Guest blog by Sihaam Dhiblawe, Politics student at LSE who has joined CPP for a week-long placement led by the Social Mobility Foundation.
The NHS is in crisis. The number of people waiting to start treatment has reached a record-breaking 6.6 million – just as the health service attempts to recovers from the calamity of the pandemic. The state of our increasingly fragile and creaking health service has led to Rishi Sunak expressing his desire to make dealing with the NHS backlog his “number one public service priority”. Focussing on the health service in a hustings event with Conservative party members in Grantham, Sunak’s principle of “paying what you owe” was outlined – a position he sees as applicable to most areas of governance. To deal with this crisis of waiting times, Sunak’s ‘common-sense’ Conservative approach is to introduce £10 fines for those who miss their GP or hospital appointment.
The proposition of fines for missed appointment is not a novel one. Echoing a traditional Conservative zeal for financial deterrents, it has been parroted as a solution by many financially prudent critics of the NHS. Yet Sunak’s adoption of the proposal as a means of managing demand on the health service carries serious risks. It could exacerbate our already entrenched health inequalities, and undermine the Government’s commitment to reduce disparities in healthy life expectancy among people and places as set out in the Levelling Up White Paper earlier this year. Indeed, the Government’s efforts to improve the primary care of underfunded and marginalised communities is undermined by the introduction of penalising measures that are likely to target these vulnerable groups.
Sunak’s ‘all-in-one’ solution to introduce a financial deterrent in a bid to cut waiting times is deceptively short-sighted, ignoring the reasons why appointments are missed in the first place. Various studies have demonstrated that missed healthcare appointments are a result of last-minute changes or barriers faced by minority groups or those most vulnerable in society such as caring commitments or difficulties accessing transport. The British Journal of General Practitioners found that 58% of patients who had missed GP appointments had done so as a consequence of a work or family related issue. Moreover, it found that those with pre-existing mental and/or physical health conditions were disproportionately more likely to miss an appointment than those who had not. Placing a financial punishment on these groups does not aid the cause of the NHS – it makes the challenges it faces even greater.
The British Medical Association has vehemently opposed Sunak’s pledge, warning of the detrimental effect such fines would have towards doctor-patient relations. Deteriorating patient conditions is a very real concern for the sustainability of the health service and although it is estimated that missed appointments cost the UK approximately £216 million per year, the total cost of illness to the NHS is estimated to be around £31-33 billion. The financial and social impacts of a healthcare system which potentially disincentivises the patients most likely to need access to healthcare from making appointments in the first place could see access to the NHS for some groups collapse.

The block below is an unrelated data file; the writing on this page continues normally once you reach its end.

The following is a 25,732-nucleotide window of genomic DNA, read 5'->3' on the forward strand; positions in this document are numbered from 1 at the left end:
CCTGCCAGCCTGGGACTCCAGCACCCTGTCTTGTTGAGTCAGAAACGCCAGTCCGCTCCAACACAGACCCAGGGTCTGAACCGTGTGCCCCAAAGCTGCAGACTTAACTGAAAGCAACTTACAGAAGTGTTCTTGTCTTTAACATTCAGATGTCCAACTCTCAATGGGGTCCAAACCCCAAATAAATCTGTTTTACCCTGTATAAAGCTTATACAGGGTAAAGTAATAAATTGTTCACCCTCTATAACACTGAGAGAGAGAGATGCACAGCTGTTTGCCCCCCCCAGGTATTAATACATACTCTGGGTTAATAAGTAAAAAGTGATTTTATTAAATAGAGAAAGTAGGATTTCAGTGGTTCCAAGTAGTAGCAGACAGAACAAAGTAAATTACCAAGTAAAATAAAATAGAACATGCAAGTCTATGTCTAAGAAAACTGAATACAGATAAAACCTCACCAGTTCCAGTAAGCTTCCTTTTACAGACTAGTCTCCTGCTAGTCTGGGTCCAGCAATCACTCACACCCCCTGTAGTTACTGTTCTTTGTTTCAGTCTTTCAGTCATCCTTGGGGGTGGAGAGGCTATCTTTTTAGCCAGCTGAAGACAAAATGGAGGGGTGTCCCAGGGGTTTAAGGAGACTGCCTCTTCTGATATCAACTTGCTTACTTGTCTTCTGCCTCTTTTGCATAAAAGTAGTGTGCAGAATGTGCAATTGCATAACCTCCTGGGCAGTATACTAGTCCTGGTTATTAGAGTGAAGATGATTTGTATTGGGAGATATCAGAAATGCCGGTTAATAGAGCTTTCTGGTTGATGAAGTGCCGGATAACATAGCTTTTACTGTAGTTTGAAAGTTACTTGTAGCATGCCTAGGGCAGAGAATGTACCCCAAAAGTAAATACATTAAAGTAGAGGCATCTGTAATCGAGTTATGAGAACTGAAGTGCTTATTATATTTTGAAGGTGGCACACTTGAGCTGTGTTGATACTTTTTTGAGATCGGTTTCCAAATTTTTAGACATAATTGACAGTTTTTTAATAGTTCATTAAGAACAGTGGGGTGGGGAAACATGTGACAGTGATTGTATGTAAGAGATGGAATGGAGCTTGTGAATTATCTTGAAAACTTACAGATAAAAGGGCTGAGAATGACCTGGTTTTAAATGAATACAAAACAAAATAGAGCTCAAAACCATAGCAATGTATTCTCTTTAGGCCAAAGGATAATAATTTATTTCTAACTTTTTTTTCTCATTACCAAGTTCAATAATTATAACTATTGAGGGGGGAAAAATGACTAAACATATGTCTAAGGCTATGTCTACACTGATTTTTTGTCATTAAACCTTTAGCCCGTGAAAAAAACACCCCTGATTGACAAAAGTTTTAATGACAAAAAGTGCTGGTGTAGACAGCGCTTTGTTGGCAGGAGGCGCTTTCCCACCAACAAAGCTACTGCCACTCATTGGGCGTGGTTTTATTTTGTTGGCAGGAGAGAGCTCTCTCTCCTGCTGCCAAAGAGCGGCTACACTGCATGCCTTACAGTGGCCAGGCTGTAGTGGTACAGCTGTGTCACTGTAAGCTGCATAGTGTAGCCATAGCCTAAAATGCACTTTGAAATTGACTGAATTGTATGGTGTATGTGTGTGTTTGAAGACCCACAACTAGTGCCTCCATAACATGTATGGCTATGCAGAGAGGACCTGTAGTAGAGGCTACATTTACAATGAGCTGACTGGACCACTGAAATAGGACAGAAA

Increasing barriers to access to the health service will disproportionately impact those vulnerable communities who shouldered the most devastating consequences of the pandemic. The London Borough of Brent – one of the worst hit areas concerning Covid transmission – already suffered from financial disparities when the pandemic took hold. Local Government Inquiries now detail of a link between the poor housing within the borough and poor rates of healthcare access and high rates of covid-related mortality. Applying fines to these communities will not cut waiting lists as deliberate absences are not the primary issue. It simply reinforces the narrative that these communities already feel - that free hospital treatments are not something that they have access to.
What then is the solution to missed appointments and long waiting lists? Recent Government measures have already attempted to find zero-cost measures to reduce missed appointments with some success – pointing to providing more transparency for patients in order for them to feel confident about resourcing. Ultimately, however, as we recover from the effects of the Covid-19 pandemic, instead of illusionary deterrence programmes we need progressive moves towards digitalisation and prioritisation. Policy options could include giving more attention and funding to local public health teams, and providing them with the space to prioritise and concentrate on the conditions most affecting their unique local health challenges. Additional work on the NHS app could also facilitate this transition towards digital efficiency, with the foundations for this already being set via the conversion to remote working during the Covid lockdowns. In the long run, it is inclusionary measures that will make the most difference in addressing the problems the NHS faces – not divisive, discouragement projects.